This leads to the question why mounds were such important thing-site features. In practical terms, they were naturally useful as site markers and as platforms for those speaking to the people gathered for the meetings. However, the significance of mounds is more complex. There are strong links between mounds and land ownership. In Norway, a fourteenth-century law stated that a person should prove that they owned a particular piece of land by counting the generations back ‘to the mound and to pagan times’. In this sense, ownership of land was closely linked to the idea of being the legitimate heir. This is important in the context of thing mounds, as it was only landowners who could vote and raise cases at the assembly. Other peoples had the right to attend the meetings but could not take actively take part. Another reason for the use of mounds was their importance for the ancestor cult, which formed a large component of Viking Age religion. By using a mound, for example sitting on one, the dead could be honoured or even ‘woken up’ to reveal their secrets. In Icelandic sagas, the habit of sitting on a mound was strongly connected to the claiming of kingship and royal rule. In the Saga of the Norwegian king Olav Tryggvason, young Björn sat on his father’s burial mound when he first claimed the throne.

In Orkney and other parts of Scotland, broch mounds are the most frequently occurring mounds at thing sites, probably with good reason. At the time of the Viking settlement, the broch remains were most likely large turf covered mounds and therefore very similar to the large burial mounds at thing sites in Scandinavia. Examples of such Orcadian thing sites are Tingwall, Dingieshowe and Hoxa. In Shetland, there is Lunnasting and in Caithness Thingsva, outside Thurso. These mounds were probably seen as symbolising the ancestors of the local population and it was therefore important for the Scandinavian settlers to appropriate them in order claim power and legitimacy to rule.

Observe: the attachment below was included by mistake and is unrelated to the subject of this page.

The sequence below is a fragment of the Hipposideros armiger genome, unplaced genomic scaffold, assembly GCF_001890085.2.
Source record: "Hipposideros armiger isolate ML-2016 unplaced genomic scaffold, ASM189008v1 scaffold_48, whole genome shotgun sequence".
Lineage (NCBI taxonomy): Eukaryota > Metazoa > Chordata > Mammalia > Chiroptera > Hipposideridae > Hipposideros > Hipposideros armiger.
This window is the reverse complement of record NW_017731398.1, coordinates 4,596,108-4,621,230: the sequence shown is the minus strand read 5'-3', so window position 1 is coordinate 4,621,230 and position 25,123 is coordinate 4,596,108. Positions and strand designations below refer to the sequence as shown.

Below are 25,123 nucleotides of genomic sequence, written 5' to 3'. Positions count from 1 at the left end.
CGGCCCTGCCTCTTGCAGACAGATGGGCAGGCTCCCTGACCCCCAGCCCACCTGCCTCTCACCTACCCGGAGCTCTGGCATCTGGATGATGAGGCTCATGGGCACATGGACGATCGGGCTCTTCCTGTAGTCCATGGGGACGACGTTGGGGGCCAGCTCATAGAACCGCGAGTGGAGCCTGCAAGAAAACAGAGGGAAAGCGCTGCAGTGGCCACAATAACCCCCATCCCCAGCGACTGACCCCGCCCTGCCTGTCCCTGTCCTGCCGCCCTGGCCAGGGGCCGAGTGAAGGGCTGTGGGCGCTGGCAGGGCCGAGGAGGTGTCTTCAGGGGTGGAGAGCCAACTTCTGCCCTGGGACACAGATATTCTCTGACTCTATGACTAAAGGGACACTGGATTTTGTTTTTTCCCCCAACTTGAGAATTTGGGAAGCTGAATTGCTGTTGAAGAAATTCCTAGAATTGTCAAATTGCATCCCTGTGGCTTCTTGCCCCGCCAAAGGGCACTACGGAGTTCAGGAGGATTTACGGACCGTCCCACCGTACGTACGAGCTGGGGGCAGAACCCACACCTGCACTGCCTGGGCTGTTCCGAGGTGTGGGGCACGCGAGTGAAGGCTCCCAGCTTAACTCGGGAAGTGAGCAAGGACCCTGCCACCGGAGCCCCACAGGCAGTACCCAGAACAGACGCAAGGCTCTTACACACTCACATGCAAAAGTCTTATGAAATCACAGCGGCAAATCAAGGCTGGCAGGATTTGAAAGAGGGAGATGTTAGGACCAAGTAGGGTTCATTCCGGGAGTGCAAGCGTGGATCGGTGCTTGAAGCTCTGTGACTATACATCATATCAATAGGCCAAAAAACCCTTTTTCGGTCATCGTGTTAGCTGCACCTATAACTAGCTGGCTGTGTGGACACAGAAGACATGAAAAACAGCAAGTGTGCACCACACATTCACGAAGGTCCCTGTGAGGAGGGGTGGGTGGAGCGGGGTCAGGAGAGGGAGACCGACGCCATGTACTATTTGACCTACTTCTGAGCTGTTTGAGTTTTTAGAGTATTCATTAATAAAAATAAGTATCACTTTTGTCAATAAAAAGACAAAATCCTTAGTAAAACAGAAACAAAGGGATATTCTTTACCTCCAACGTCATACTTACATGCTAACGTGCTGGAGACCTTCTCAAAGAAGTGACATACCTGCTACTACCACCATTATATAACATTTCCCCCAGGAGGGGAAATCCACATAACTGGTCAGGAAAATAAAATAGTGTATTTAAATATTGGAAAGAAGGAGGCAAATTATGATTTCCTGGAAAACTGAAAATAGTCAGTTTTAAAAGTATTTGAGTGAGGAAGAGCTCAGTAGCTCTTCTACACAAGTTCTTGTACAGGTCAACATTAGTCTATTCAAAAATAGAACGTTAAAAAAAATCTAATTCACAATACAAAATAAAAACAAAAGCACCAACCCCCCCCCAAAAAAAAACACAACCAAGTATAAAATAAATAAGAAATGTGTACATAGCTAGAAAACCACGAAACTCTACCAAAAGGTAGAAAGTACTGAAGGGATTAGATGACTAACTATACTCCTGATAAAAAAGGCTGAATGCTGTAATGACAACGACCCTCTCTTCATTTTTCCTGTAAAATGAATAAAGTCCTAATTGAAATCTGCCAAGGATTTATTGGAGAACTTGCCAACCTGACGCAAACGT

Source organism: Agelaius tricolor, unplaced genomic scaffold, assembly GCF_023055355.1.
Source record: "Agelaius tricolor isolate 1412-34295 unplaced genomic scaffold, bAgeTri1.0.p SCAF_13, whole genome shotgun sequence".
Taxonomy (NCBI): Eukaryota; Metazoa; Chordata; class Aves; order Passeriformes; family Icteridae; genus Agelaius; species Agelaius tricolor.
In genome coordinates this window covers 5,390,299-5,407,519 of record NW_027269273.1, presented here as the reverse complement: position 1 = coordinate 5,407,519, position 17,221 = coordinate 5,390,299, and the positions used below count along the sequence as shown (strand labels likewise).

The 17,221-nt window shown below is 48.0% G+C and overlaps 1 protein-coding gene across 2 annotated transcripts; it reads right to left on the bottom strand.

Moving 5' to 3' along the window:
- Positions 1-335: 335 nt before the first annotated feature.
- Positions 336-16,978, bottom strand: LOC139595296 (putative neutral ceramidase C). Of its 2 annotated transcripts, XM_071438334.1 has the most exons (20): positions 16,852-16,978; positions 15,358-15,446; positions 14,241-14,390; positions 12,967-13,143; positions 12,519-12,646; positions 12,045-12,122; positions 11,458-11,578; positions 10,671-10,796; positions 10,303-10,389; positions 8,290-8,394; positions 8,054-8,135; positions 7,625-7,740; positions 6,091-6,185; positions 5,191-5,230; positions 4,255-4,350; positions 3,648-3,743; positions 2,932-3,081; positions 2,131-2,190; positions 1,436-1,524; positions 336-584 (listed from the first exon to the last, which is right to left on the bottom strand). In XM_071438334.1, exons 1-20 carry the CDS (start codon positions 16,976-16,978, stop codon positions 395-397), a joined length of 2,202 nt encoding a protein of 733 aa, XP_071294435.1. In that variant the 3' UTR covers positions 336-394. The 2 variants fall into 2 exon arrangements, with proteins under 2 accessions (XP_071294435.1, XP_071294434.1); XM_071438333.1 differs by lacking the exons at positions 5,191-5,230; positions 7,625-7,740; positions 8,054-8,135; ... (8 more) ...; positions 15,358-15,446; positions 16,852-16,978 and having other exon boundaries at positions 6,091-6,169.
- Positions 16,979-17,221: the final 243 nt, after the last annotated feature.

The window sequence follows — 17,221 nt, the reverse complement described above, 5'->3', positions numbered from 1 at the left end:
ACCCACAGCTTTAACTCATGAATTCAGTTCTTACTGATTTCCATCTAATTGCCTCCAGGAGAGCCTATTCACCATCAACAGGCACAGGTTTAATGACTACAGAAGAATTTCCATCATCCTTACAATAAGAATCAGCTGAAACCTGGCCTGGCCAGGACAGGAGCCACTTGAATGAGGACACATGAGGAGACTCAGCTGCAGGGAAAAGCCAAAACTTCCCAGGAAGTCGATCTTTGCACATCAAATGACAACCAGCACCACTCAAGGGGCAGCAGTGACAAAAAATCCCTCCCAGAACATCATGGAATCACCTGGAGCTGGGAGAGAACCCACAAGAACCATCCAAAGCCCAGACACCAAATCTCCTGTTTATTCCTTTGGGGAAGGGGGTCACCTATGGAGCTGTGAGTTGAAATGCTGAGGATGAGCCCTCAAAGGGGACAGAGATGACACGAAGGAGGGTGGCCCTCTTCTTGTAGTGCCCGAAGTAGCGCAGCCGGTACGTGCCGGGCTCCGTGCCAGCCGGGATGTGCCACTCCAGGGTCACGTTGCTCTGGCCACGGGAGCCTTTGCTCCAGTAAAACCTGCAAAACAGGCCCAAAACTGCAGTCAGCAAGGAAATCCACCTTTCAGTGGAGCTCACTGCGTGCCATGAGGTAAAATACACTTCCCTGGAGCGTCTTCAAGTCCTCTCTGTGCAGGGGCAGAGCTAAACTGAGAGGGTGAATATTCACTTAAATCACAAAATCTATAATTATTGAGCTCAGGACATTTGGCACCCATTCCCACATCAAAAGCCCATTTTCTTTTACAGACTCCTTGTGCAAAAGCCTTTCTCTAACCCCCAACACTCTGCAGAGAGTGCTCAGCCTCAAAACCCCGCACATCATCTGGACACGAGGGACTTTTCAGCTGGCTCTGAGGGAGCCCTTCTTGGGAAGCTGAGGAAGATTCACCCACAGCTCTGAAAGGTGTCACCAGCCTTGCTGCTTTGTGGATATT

Other types of mounds or natural hills were also used as markers for thing sites, probably for the same reasons. Orcadian examples include Gruddo and Doomy Hill. The name Gruddo may come from the Old Norse words griðr and haugr and can therefore be interpreted as ‘Peace Mound’. This name can be explained through Icelandic sagas and old laws where it is stated that the thing consisted of an enclosed space, where thing ‘peace’ (griðr) applied. The reason for this was that the thing was an arena for conflict resolution, asylum and protection. Killing and wounding people was prohibited at the assembly, and the person who committed such a crime could be executed on the spot. This was one of the few occasions when the death penalty could be exercised in the Viking Age.

It was also important for the leaders to make sure that thing sites were located in places that could be easily reached by the population of the assembly district, and they were therefore always located by good communication routes. In Scandinavia, this often meant at convergences of major land routes and waterways, while in Orkney thing sites tend to be located by the sea, often at narrow isthmuses that could be used as portages for boats. Dingieshowe is perhaps the most obvious example, but this also applies to Doomy, Hoxa and Ting, as shown by landscape reconstruction and place-name studies.  The name Dingieshowe goes back to the ‘mound of the thing portage/isthmus’ which of course describes the site perfectly. The site could be reached from both directions and the view from the mound meant that the site was easy to control. The mound itself is clearly visible from the sea and could act as a marker for travellers to the assembly.

In conclusion, thing sites were highly important for the functioning of Viking Age society and this is clearly seen in the care that went into their selection, maintenance and longevity.